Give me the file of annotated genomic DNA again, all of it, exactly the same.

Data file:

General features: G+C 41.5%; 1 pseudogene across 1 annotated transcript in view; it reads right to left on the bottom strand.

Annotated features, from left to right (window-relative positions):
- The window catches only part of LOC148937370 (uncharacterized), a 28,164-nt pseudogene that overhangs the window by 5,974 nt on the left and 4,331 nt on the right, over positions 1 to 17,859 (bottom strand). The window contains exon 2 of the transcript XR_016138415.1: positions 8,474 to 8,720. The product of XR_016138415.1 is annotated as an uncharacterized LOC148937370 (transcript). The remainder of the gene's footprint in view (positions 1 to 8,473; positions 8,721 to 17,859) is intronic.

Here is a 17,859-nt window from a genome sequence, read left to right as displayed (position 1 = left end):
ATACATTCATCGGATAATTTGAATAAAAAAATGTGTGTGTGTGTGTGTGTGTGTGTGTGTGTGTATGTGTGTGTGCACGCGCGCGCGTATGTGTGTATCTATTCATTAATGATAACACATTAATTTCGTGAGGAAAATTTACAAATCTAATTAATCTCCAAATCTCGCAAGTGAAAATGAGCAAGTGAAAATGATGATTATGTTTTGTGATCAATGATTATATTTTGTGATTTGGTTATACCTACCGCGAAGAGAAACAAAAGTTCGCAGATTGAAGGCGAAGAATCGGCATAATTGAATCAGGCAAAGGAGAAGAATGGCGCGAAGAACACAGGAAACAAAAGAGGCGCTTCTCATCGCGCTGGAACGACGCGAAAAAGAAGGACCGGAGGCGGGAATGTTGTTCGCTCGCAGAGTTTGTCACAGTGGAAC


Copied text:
General features: G+C 41.5%; 1 pseudogene across 1 annotated transcript in view; it reads right to left on the bottom strand.

Annotated features, from left to right (window-relative positions):
- The window catches only part of LOC148937370 (uncharacterized), a 28,164-nt pseudogene that overhangs the window by 5,974 nt on the left and 4,331 nt on the right, over positions 1 to 17,859 (bottom strand). The window contains exon 2 of the transcript XR_016138415.1: positions 8,474 to 8,720. The product of XR_016138415.1 is annotated as an uncharacterized LOC148937370 (transcript). The remainder of the gene's footprint in view (positions 1 to 8,473; positions 8,721 to 17,859) is intronic.

Here is a 17,859-nt window from a genome sequence, read left to right as displayed (position 1 = left end):
ATACATTCATCGGATAATTTGAATAAAAAAATGTGTGTGTGTGTGTGTGTGTGTGTGTGTGTGTATGTGTGTGTGCACGCGCGCGCGTATGTGTGTATCTATTCATTAATGATAACACATTAATTTCGTGAGGAAAATTTACAAATCTAATTAATCTCCAAATCTCGCAAGTGAAAATGAGCAAGTGAAAATGATGATTATGTTTTGTGATCAATGATTATATTTTGTGATTTGGTTATACCTACCGCGAAGAGAAACAAAAGTTCGCAGATTGAAGGCGAAGAATCGGCATAATTGAATCAGGCAAAGGAGAAGAATGGCGCGAAGAACACAGGAAACAAAAGAGGCGCTTCTCATCGCGCTGGAACGACGCGAAAAAGAAGGACCGGAGGCGGGAATGTTGTTCGCTCGCAGAGTTTGTCACAGTGGAAC